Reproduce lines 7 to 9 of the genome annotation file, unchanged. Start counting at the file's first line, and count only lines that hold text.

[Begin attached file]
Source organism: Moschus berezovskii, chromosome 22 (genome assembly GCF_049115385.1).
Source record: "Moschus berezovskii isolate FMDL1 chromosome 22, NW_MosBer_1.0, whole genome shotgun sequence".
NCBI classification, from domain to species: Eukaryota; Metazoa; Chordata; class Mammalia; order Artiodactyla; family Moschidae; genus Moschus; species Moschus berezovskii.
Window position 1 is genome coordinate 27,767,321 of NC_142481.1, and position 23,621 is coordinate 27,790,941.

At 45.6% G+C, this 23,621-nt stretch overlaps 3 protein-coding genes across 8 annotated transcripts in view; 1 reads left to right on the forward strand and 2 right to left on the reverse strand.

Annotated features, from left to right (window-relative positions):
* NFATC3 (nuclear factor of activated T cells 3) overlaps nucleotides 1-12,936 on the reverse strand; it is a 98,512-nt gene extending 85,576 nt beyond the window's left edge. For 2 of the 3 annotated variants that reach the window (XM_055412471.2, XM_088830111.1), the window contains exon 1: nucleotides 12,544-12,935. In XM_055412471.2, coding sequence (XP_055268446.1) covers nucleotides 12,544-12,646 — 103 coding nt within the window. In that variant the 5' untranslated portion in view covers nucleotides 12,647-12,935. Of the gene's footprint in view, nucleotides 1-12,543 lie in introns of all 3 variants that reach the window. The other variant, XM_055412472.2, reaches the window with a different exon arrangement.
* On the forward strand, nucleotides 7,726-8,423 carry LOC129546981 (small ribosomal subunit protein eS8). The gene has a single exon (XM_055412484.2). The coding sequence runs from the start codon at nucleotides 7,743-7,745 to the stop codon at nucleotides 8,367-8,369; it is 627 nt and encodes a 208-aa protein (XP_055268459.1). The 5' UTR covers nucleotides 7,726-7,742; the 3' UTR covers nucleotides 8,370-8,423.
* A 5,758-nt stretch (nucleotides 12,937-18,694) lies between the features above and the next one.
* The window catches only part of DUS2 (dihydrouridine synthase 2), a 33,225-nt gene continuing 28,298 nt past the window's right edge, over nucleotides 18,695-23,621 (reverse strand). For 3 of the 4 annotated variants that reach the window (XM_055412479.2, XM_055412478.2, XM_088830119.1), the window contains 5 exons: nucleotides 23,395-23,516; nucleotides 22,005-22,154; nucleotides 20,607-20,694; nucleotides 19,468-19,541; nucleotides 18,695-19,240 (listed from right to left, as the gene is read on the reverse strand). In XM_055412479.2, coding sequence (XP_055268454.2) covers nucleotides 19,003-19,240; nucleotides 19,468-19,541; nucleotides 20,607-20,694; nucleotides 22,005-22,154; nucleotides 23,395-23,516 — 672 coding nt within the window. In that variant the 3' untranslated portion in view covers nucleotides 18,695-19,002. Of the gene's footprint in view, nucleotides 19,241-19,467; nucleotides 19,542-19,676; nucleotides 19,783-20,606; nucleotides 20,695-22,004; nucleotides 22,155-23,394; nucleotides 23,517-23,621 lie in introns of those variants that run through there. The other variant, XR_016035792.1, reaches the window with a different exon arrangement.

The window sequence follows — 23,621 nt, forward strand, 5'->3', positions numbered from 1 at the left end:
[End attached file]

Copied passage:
* NFATC3 (nuclear factor of activated T cells 3) overlaps nucleotides 1-12,936 on the reverse strand; it is a 98,512-nt gene extending 85,576 nt beyond the window's left edge. For 2 of the 3 annotated variants that reach the window (XM_055412471.2, XM_088830111.1), the window contains exon 1: nucleotides 12,544-12,935. In XM_055412471.2, coding sequence (XP_055268446.1) covers nucleotides 12,544-12,646 — 103 coding nt within the window. In that variant the 5' untranslated portion in view covers nucleotides 12,647-12,935. Of the gene's footprint in view, nucleotides 1-12,543 lie in introns of all 3 variants that reach the window. The other variant, XM_055412472.2, reaches the window with a different exon arrangement.
* On the forward strand, nucleotides 7,726-8,423 carry LOC129546981 (small ribosomal subunit protein eS8). The gene has a single exon (XM_055412484.2). The coding sequence runs from the start codon at nucleotides 7,743-7,745 to the stop codon at nucleotides 8,367-8,369; it is 627 nt and encodes a 208-aa protein (XP_055268459.1). The 5' UTR covers nucleotides 7,726-7,742; the 3' UTR covers nucleotides 8,370-8,423.
* A 5,758-nt stretch (nucleotides 12,937-18,694) lies between the features above and the next one.